Caribou Island

David Vann

Caribou Island
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Caribou Island

David Vann

On a small island in a glacier-fed lake on Alaska’s Kenai Peninsula, a marriage is unravelling. Gary, driven by thirty years of diverted plans, and Irene, haunted by a tragedy in her past, are trying to rebuild their life together. Following the outline of Gary’s old dream, they’re hauling logs out to Caribou Island in good weather and in terrible storms, in sickness and in health, to patch together the kind of cabin that drew them to Alaska in the first place. Across the water on the mainland, Irene and Gary’s grown daughter, Rhoda is starting her own life. She fantasizes about the perfect wedding day, whilst her betrothed, Jim the dentist, wonders about the possibility of an altogether different future. Brilliantly drawn and fiercely honest in its depiction of love and disappointment, David Vann’s first novel confirms him as one of America’s most dazzling writers of fiction. ‘This is a truly remarkable novel that should be on everyone’s must-read list for 2011.’ Big Issue ‘Transfixing and unflinching … full of finely realized moments … Comparison with Cormac McCarthy is fully justified.’ TLS ‘Mr Vann’s brilliance as a writer lies in his willingness to expose everything … A writer to read and reread; a man to watch carefully.’ Economist ‘Bleak, beautifully written and bitterly funny.’ FT ‘If Vann’s writing is notable for its capacity to render nature in the most lush, yet sharp of ways, it’s the emotional truth it contains that will leave you slightly stunned, such is its lucid power and grip. Vann’s new novel, Caribou Island, is one of the most anticipated works of the year - and, if anything, it exceeds expectations.’ Sunday Business Post (Ireland) ‘Vann, who was born in Alaska, handles conflicted feelings of love and resentment, and the raw, existential cries of ordinary people, extraordinarily well … For a few moments after this perfectly choreographed horror, it’s impossible to say anything at all.’ Washington Post ‘Vann’s first book, the story collection 'Legend of a Suicide’ (2008), earned him the acclaim of being one of the best writers of his generation. His first novel is a worthy successor. Abounding in language that heightens our senses for the next evocative metaphor, ‘Caribou Island’ gives us a climax as haunting and realized as any in recent fiction.‘ San Francisco Chronicle ’ A literary masterpiece.‘ Anchorage Daily News 'Surely one of the most eagerly anticipated novels of the year … Caribou Island is a scant 300 pages, and written in prose as pellucid as the rivers he used to fish as a boy. But it says so much- about men and women, about marriage, about the desperate gap between who we want to be and who we are.’ Observer ‘Vann established himself as one of the most exciting new talents to come out of America with his short-story collection Legend of a Suicide, which was loosely based around his father’s death. This first novel, set once again in Alaska , proves it was no fluke, and that he is an extravagantly gifted and moving writer.’ Sunday Times ‘Builds on the power - and success - of his debut, Legend of a Suicide.’ The Times ‘Vann, who received acclaim for his short-story collection Legend of a Suicide (2008), renders luminous prose in this haunting tale of hardened hearts and broken dreams.’ Booklist ‘Vann’s brilliance lies in his willingness to expose all.’ starred review, Kirkus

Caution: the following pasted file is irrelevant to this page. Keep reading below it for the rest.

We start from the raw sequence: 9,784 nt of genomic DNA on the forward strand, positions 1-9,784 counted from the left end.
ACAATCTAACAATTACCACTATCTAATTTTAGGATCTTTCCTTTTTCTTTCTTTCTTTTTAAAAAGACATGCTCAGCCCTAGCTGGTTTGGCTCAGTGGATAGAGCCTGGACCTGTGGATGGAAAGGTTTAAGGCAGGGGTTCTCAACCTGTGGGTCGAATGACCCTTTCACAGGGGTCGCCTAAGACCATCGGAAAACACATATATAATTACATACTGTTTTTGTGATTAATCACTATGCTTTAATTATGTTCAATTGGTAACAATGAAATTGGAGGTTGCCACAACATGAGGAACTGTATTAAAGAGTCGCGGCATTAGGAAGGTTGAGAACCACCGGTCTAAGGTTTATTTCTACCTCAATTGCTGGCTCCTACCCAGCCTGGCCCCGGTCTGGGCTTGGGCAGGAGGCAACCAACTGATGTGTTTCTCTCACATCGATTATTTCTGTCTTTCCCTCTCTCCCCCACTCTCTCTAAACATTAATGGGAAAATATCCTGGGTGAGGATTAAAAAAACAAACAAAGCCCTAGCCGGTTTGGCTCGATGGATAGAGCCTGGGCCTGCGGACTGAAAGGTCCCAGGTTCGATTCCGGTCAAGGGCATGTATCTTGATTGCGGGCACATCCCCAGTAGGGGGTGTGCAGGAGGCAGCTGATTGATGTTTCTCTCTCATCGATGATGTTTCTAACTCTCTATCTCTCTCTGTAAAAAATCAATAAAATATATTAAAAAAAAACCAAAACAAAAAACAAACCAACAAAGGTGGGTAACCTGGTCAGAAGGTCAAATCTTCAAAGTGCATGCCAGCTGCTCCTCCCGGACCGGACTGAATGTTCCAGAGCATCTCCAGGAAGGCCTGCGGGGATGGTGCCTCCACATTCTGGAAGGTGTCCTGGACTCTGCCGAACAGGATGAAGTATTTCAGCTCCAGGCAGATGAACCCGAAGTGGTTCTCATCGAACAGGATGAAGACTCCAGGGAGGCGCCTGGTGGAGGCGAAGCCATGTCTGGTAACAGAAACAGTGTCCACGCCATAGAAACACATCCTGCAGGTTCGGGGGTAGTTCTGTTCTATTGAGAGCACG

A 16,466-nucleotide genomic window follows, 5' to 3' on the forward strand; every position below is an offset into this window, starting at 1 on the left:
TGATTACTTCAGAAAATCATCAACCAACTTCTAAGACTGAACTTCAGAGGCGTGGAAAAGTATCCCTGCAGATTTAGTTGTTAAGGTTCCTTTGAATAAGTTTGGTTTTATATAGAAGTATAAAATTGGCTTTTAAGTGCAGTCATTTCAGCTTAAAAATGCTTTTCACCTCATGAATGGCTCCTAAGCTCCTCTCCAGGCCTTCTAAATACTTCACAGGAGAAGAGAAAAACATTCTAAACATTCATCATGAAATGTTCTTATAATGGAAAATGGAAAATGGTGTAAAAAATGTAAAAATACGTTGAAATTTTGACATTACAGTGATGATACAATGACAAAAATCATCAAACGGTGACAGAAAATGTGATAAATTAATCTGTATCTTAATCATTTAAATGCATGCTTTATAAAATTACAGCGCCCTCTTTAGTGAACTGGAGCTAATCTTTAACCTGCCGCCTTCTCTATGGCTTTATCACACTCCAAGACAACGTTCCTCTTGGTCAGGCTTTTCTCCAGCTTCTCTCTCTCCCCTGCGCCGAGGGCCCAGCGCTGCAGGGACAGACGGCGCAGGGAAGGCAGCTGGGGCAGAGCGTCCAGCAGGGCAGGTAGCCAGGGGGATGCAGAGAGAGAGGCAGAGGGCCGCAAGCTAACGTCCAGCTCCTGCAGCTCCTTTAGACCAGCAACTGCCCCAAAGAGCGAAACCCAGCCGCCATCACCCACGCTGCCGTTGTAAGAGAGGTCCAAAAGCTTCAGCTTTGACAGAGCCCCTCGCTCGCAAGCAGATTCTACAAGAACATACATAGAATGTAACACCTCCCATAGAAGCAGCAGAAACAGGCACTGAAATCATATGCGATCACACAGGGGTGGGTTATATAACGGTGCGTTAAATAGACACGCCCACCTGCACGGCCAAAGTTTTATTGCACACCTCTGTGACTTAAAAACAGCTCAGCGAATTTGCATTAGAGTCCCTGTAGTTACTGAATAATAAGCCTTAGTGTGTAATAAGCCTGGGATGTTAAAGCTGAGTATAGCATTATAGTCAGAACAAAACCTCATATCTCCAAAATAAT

In 2009 I read and reviewed David Vann’s brilliant short-story collection, Legend of a Suicide. It turned out to be a highlight for me that year and I wasn’t shy in singing its praises. I was pleased to have customers returning to me, raving and excited to have had it put in their hands. They felt, as I had, that they had discovered a gifted young author, writing with the maturity of an older American master. It’s no surprise to me that my reading copy of his first novel, Caribou Island, is stamped with a TLS quote, ‘He walks in the tracks of Cormac McCarthy.’

The story begins with Gary and Irene hauling logs out to Caribou Island, Alaska in a fierce storm. These logs are to be used in building a cabin. Irene is hesitant about isolating themselves on the distant patch of wilderness, and leaving behind Rhoda and Mark, their two adult children, but she has been beaten down by a life that’s the product of childhood trauma and 30 years of Gary’s harebrained schemes, of which this is another. Rhoda is concerned as her mother suffers from depression and a mystery illness that could be a figment of her imagination. This comes at a time when Rhoda is feeling a reliance on her mother, as her marriage to local dentist Jim looms nearer. Jim secretly has a different viewpoint on this marriage and an attitude to his relationship with Rhoda that she certainly wouldn’t support. Meanwhile, Mark’s apathetic response to his parents’ situation is driving a deeper wedge between the siblings.

Vann has once again written a powerful and moving tribute to the love of a child for their parent. Although the year is young, I feel that this will be one of my favourites for 2011.

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